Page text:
I never thought it would happen to me.
On a random Thursday I popped into my local Publix grocery store with my 1-year-old, sans make-up (with yoga pants and my worn and beloved orange and blue Coca-Cola t-shirt on) for my regular mid-week shopping trip. This trip usually consists of things I forgot to get over the weekend, or things like fruit and milk that we’ve run out of. Read the rest of this entry →
When I had my first child, I was 35 years old. I had left home for college at 17, over half my life ago. I’d supported myself since college graduation. Granted, my career as a musician and writer was not the typical “adult” path. Still, I certainly felt like a grown-up.
And then I had a kid.
Now, before you jump to conclusions, let me say a few things. I’m talking about me, not you. Many of my dearest friends don’t have kids, and they are far more mature than I will ever be. It may well be that I was particularly immature before I became a mother. It may well be that I still am. Read the rest of this entry →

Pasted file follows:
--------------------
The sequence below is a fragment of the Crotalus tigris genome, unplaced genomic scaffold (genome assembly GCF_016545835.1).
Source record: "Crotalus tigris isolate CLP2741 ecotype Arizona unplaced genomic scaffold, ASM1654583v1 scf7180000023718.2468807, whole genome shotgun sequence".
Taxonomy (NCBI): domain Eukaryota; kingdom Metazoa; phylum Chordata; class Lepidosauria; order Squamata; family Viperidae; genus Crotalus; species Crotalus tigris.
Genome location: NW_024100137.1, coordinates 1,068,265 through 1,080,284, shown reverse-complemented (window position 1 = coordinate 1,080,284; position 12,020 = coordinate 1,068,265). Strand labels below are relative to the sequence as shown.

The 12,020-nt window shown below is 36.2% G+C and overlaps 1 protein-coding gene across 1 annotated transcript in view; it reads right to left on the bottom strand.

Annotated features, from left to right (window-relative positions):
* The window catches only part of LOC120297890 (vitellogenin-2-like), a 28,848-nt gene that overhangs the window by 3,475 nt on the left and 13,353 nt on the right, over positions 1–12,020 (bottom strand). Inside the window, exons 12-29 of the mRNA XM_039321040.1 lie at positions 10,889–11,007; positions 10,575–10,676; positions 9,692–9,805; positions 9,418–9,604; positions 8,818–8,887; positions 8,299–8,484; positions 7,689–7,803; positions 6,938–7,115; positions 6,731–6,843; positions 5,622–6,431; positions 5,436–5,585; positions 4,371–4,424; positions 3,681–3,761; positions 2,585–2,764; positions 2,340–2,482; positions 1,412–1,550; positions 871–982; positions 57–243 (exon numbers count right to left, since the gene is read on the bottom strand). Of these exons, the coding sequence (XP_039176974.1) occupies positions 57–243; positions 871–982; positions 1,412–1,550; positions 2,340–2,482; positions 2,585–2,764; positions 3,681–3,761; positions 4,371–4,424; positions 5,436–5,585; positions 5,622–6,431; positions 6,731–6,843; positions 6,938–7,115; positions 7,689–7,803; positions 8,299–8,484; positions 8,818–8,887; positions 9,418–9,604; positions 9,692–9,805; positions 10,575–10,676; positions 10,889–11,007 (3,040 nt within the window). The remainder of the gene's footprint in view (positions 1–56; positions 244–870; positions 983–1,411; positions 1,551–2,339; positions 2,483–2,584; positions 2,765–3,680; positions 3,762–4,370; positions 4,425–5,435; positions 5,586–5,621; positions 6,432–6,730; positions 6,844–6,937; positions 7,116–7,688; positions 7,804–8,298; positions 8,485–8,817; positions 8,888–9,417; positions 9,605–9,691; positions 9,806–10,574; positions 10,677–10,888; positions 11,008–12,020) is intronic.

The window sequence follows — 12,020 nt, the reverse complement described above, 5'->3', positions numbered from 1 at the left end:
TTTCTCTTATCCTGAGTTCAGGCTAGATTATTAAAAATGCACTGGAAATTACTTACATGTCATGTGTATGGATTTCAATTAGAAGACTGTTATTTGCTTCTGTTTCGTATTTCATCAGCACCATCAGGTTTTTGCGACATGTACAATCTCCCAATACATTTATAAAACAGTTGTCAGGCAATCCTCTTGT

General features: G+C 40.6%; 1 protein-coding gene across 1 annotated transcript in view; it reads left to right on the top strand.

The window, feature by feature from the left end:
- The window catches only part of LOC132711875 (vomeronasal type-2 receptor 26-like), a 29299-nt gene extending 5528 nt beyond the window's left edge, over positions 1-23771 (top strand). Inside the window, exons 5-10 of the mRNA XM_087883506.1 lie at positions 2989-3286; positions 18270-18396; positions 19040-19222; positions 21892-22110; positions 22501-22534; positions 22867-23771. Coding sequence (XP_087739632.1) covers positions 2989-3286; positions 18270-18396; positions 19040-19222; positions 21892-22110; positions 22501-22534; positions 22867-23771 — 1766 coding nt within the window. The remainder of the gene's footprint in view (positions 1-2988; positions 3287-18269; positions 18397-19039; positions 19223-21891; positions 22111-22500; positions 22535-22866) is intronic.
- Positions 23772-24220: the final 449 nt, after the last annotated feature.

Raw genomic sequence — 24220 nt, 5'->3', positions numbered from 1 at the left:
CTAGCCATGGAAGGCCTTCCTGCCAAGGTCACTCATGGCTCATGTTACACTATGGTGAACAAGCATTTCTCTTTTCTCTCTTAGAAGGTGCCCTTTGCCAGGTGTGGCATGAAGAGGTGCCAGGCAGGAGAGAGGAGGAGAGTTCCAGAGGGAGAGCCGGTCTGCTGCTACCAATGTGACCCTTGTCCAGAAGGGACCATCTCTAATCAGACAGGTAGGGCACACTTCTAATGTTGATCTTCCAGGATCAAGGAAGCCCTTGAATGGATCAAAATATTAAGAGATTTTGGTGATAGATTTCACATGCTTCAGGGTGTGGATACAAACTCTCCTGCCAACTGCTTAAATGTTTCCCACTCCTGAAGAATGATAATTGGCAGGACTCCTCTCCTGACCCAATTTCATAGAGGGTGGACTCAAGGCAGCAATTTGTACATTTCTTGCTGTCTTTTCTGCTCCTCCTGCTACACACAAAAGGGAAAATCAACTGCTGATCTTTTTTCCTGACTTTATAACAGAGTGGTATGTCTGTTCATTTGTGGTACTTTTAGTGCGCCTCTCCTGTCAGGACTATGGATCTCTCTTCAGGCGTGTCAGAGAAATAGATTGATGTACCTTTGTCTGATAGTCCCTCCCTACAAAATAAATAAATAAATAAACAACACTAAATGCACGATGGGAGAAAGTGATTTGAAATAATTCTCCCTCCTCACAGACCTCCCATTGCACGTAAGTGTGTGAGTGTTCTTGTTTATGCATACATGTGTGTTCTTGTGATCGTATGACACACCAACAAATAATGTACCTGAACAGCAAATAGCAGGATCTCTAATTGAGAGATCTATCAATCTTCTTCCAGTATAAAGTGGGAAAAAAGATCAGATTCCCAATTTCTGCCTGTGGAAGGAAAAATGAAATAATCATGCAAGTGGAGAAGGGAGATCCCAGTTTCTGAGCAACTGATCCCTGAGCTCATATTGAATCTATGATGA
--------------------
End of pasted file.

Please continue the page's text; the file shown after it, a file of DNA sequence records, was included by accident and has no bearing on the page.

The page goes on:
I started to get an uneasy feeling at work sometime back in September, when things began changing in my department and I found myself increasingly excluded from meetings, decisions, and major projects. But every time I confided in a family member, friend, or coworker, the response was the same: “You’re pregnant; they can’t get rid of you now.”
I tried taking comfort in the legal protections offered to pregnant women but I knew deep down that something was brewing nonetheless. And sure enough, one day I was called into an HR meeting and informed that my position was being phased out and redistributed among other employees.
I can’t say the news was particularly shocking, but I still walked out of that meeting feeling angry and betrayed. After all, I’d been a dedicated employee for over four years. Read the rest of this entry →